With NBA offenses playing much more 5-out offense than ever before (the Orlando Magic included), it allows for players to operate in space and create more threats off of dribble hand-offs and pick and rolls.
In the past, on-ball pick and roll sets have been a multi-step process: The screener sets the pick, the ball-handler waits and picks his side to attack and the screener rolls to set up a basket or draw an extra defender down to allow the ball-handler to create a shot on their own.
Today, that concept has changed. Spacing allows for most teams in the half-court to create a variety of quick and flowing looks of screens to create multiple threats as the play develops.
Magic coach Jamahl Mosley's offensive approach this season lends itself to success within these concepts. In his offense, the ball never sticks. Isolation basketball is present in his offense -- Orlando sits 13th in iso frequency percentage at 7.1 percent -- but efficient.
Paolo Banchero is the only player in the top 20 (and the top 50 for that matter) but sits at less than 15 percent. When the Magic need a late bucket, a couple of times out of 10, they will look to the iso.
Something much more common in the team identity is the use of pick and roll and dribble hand-off sets, specifically to involve Goga Bitadze this season.
With Wendell Carter out for extended points so far in 2023, Jamahl Mosley has done a fantastic job making sure all five of his players are viewed as threats in the half-court. It has resulted in a career year so far for Bitadze, one of the league’s journeymen at his position.
A key playcall for Mosley is “Delay Chicago”. Let’s first breakdown what this play means.
Delay - Delay is a set used in the 5-out offense with puts the center at the top of the key with the ball.
Chicago - The specific origins here are unknown, but the version of the play we will discuss here calls back to Army coach Zack Bosivert noticing a pattern with Derrick Rose and the Chicago Bulls in the early 2010s. He coined “Chicago Action” as a term where the guard (in this case, Rose) receives a down screen in the corner as he works around the perimeter to take the dribble hand-off.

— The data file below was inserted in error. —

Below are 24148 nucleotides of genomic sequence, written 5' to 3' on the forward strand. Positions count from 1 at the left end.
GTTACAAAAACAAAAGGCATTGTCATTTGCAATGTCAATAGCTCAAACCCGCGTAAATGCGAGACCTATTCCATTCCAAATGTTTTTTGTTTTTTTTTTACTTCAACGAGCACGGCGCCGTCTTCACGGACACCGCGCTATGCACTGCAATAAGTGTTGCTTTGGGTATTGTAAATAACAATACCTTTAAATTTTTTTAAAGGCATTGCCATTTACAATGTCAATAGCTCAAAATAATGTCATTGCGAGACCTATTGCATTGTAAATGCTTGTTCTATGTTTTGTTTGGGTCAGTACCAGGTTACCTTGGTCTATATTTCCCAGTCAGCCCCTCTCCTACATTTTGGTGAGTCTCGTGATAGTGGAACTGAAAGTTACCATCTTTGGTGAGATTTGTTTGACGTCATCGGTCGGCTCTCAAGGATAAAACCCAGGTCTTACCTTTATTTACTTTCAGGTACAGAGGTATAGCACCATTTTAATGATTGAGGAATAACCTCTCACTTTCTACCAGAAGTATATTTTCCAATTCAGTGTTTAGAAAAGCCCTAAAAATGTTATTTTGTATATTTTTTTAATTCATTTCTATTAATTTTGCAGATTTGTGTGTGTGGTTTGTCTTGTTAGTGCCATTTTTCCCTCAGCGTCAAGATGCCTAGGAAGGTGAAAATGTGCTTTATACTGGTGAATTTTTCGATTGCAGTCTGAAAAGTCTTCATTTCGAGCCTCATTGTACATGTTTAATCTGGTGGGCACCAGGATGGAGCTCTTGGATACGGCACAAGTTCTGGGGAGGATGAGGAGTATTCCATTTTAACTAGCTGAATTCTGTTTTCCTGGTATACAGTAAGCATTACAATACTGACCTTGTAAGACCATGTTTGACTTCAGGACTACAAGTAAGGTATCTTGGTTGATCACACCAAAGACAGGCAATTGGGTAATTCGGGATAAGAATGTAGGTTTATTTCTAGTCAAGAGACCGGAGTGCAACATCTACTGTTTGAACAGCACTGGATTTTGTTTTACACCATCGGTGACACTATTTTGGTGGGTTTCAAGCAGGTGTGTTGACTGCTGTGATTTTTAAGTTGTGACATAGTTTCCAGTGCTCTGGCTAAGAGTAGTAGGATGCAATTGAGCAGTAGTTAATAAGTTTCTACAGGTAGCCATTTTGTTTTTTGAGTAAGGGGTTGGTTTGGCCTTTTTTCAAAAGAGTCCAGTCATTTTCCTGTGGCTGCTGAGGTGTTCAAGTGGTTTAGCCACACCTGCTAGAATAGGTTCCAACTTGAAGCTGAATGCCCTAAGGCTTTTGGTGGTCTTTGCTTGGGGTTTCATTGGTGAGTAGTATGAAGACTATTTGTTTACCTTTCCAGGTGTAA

This season, Mosley’s use of Delay Chicago has been huge for Orlando this year.
In this first clip from the Dec. 29 game against the New York Knicks, we see Goga Bitadze initiating the dribble hand-off at the top of the key. Jalen Suggs flashes to the top of the key to take the hand off. While doing so, Banchero sets a screen on Donte DiVincenzo to free up Suggs.
This is a perfect play design on Mosley’s part because it involves their best player in Banchero operating without the ball. He is a threat on the open perimeter just by standing there.
Because of this, Julius Randle, who was previously defending the low block as this play developed, needs to step up on Paolo Banchero once Jalen Suggs drives. As a result, it is a free lob up top to Goga Bitadze over the late-covering Isaiah Hartenstein.
Similar rules apply against the Milwaukee Bucks the week before. Moe Wagner initiates the dribble hand-off look at the top with brother Franz Wagner acting as the “Chicago” guard in the corner. Paolo Banchero again sets the down screen on the perimeter for Franz Wagner and Moe Wagner rolls to the bucket after the hand off.
Giannis Antetokoumpo sniffs out the roll from Moe Wagner after the hand off and does not step up to Paolo Banchero as Julius Randle did in the first clip. Moe Wagner does a great job on the roll, however, getting some contact with Giannis Antetokounmpo to make him think the ball is going out to the wide-open Banchero on the perimeter. Giannis Antetokounmpo fights through the contact just long enough for Moe Wagner to slip under and receive the pass for the basket inside.
This has been extremely effective for Orlando this year. Bitadze is averaging career numbers across the board this year -- 7.5 points per game and 6.3 rebounds per game on 62 percent shooting. With injuries this year to Wendell Carter, many expected to see Moe Wagner shift into the starting lineup given his time with the team and the departure of Bol Bol behind Wendell Carter heading into this season.
Instead, it has been Bitadze who has started 25 games and averaged 22 minutes per game. He has been the perfect stopgap for Orlando as Carter works his way back to 100 percent health.
There is no need to worry about a weak center position. Bitadze has become a solid anchor for one of the league's top Eastern Conference teams, and Jamahl Mosley has orchestrated his offense to make sure he is maximizing the 24-year-old's potential in the halfcourt.
There is a trust Mosley has in Bitadze despite limited action as a starter in his career, and even less so as one of the key options in the halfcourt offense. With the Indiana Pacers, Bitadze mainly was used to clean up the glass, and with the uptick in pace the Pacers set out to achieve last season, he was cast to the side.
Mosley and the Magic saw an opportunity in the former first-round pick. They have built trust and they are shaping plays for all five players on the court to thrive, not just the stars. This is the approach Mosley is taking at the helm this season. And it has working pretty well.